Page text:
Rick Woychik, Ph.D.

Adjunct Investigator

Molecular Carcinogenesis Laboratory / Mammalian Genome Group




David P Rall Building
111 Tw Alexander Dr
Research Triangle Park, NC 27709



Research Topics

The Mammalian Genome Group is broadly interested in understanding the role of epigenomic transcriptional regulation in an organism's response to environmental exposures. We are specifically interested in studying the role of repetitive elements in these processes.

All mammalian genomes are comprised of a large assortment of different classes repetitive elements (RE's) that include LINE's, intracisternal A particles (IAP's), VL30 elements, endogenous retroviral elements (ERV's), SINE's, transposons, and various other types of repetitive elements. These RE's are distributed across the entire genome and are highly abundant; in fact, it has been estimated that RE's comprise over 50% of a typical mammalian genome. Many of these elements have powerful regulatory elements and exhibit complex patterns of transcriptional expression throughout mammalian development.

Most notably, these RE's have the potential to actively interfere with the normal transcription of genes located in their immediate vicinity along the chromosome. We originally described one of the first instances of how a RE can interfere with the normal expression of a gene. In this case, a promoter within the LTR of an IAP element, located within an intron, was demonstrated to "hijack" the normal regulated expression of the agouti gene in the skin. This ultimately was shown to result in the ubiquitous expression of the agouti protein, a yellow coat color, obesity and type II diabetes. Interestingly, we showed that the ability of the IAP element to "hijack" the expression of the agouti gene is dependent upon the epigenetic status of the IAP: repressive epigenetic marks effectively silence the ability of the IAP to "hijack" the expression of the gene. Later other groups demonstrated that the differential epigenetic modification of the IAP in the Avy mouse is influenced by environmental exposures. More recently other IAP's and VL30 elements were also shown to influence the expression of adjacent genes.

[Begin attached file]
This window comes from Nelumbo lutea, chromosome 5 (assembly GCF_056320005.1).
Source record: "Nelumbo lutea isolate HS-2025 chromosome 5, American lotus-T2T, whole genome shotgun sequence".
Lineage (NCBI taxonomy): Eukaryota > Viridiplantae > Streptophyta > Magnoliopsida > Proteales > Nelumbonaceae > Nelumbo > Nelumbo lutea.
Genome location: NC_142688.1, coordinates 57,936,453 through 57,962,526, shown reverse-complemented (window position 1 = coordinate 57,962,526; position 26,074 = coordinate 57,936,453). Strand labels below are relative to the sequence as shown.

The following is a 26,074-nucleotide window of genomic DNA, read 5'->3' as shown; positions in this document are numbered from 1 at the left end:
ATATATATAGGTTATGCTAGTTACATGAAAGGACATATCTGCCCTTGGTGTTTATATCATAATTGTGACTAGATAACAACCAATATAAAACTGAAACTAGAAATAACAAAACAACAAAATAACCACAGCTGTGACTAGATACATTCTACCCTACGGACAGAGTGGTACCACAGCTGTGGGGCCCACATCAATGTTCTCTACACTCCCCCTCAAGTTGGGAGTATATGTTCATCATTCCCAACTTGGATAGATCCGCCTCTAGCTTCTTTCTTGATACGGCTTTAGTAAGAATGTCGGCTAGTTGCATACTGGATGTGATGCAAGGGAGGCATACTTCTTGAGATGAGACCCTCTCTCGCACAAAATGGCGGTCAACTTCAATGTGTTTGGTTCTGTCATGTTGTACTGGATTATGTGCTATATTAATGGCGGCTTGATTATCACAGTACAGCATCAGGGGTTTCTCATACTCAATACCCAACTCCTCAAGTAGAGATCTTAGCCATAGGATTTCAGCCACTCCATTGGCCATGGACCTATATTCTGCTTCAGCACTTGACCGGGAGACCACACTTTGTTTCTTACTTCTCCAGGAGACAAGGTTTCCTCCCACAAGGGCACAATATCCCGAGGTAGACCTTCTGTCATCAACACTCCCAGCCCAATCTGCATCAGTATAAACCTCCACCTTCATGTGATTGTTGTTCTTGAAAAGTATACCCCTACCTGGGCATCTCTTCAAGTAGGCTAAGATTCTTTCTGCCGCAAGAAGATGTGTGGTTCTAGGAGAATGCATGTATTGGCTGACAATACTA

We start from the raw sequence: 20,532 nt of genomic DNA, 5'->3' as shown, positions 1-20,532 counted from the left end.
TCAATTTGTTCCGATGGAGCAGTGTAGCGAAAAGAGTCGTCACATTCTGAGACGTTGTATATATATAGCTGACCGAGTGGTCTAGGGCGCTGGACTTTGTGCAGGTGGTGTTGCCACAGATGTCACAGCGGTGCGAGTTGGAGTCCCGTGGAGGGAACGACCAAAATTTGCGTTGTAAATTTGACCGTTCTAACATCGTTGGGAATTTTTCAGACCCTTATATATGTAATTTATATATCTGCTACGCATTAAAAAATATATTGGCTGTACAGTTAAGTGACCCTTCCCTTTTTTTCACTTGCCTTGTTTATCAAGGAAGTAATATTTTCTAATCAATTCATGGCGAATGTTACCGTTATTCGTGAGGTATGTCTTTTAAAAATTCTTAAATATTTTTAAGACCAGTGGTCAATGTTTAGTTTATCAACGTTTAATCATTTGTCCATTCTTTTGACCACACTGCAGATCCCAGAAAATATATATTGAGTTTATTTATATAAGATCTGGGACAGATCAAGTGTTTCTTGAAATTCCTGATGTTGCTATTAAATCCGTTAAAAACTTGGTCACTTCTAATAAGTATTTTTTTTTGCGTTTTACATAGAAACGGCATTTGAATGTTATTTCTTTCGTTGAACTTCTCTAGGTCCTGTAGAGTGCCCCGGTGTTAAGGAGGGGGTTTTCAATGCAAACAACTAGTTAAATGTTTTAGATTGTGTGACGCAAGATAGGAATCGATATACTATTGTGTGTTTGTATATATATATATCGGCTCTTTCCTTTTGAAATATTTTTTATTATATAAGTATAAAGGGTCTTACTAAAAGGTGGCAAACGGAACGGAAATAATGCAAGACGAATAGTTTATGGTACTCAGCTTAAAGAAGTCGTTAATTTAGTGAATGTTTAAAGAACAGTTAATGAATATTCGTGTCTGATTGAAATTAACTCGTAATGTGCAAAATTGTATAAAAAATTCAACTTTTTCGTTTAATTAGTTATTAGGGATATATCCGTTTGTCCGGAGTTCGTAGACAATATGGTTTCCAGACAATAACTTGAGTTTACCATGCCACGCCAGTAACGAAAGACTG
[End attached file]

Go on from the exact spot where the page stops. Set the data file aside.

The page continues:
Given our early work on the Avy allele and the fact that there are nearly 5 million RE's integrated across the mammalian genome, we are in the process of examining how many other genes have patterns of expression that can be influenced by adjacent RE's. Our specific interest is to better understand how changes in the epigenetic marks over RE's can influence non-RE gene expression, and how these changes in gene expression can ultimately influence phenotypes associated with environmental exposures.

Finally, while there is only limited data on the regulation and biological function of RE's, it is clear that their expression respond to changes in diet, oxygen levels, DNA damaging agents and other environmental toxicants, pointing to their modulation by environmental cues. As these factors also modulate mitochondrial metabolism, these findings raise the intriguing possibility that mitochondrial function can regulate the nuclear epigenome, including the expression of REs. Therefore, we are undertaking a series of experiments to understand the role of mitochondria on the regulation and biological impact of RE expression.

Our group utilizes state-of-the-art NextGen genome analysis technologies, bioinformatics, as well as molecular and genetic methods. We actively work to foster interdisciplinary exchanges with postdoctoral fellows integrating Bioinformatics, Statistics, Genetics, Biochemical and Molecular Biology approaches.


Dr. Richard Woychik is Director of the National Institute of Environmental Health Sciences and the National Toxicology Program as well as PI for the Mammalian Genome Research Group in the Division for Intramural Research at NIEHS. He is a molecular geneticist with a Ph.D. in molecular biology from Case Western Reserve University and postdoctoral training with Dr. Philip Leder at Harvard Medical School. He spent almost 10 years at Oak Ridge National Laboratory rising in the ranks to become head of the Mammalian Genetics Section and then director of the Office of Functional Genomics. In August 1997, he assumed the role of vice chairman for research and professor in the Department of Pediatrics at Case Western Reserve University. In 1998, he moved to the San Francisco Bay area, first as the head of the Parke-Davis Laboratory for Molecular Genetics and then as chief scientific officer at Lynx Therapeutics. He returned to academics as the president and CEO of The Jackson Laboratory in August 2002 and served in that role until January 2011. He began his current position in February 2011.

Selected Publications

  1. Lozoya OA, Wang T, Grenet D, Wolfgang TC, Sobhany M, Ganini da Silva D, Riadi G, Chandel N, Woychik RP, Santos JH. Mitochondrial acetyl-CoA reversibly regulates locus-specific histone acetylation and gene expression. Life Sci Alliance. 2019;2(1).
  2. Lozoya OA, Martinez-Reyes I, Wang T, Grenet D, Bushel P, Li J, Chandel N, Woychik RP, Santos JH. Mitochondrial nicotinamide adenine dinucleotide reduced (NADH) oxidation links the tricarboxylic acid (TCA) cycle with methionine metabolism and nuclear DNA methylation. PLoS Biol. 2018;16(4):e2005707.
  3. Martínez-Reyes I, Diebold LP, Kong H, Schieber M, Huang H, Hensley CT, Mehta MM, Wang T, Santos JH, Woychik R, Dufour E, Spelbrink JN, Weinberg SE, Zhao Y, DeBerardinis RJ, Chandel NS. TCA Cycle and Mitochondrial Membrane Potential Are Necessary for Diverse Biological Functions. Mol Cell. 2016;61(2):199-209.
  4. Wang T, Santos JH, Feng J, Fargo DC, Shen L, Riadi G, Keeley E, Rosh ZS, Nestler EJ, Woychik RP. A Novel Analytical Strategy to Identify Fusion Transcripts between Repetitive Elements and Protein Coding-Exons Using RNA-Seq. PLoS One. 2016;11(7):e0159028.

Related Scientific Focus Areas

This page was last updated on Friday, October 4, 2019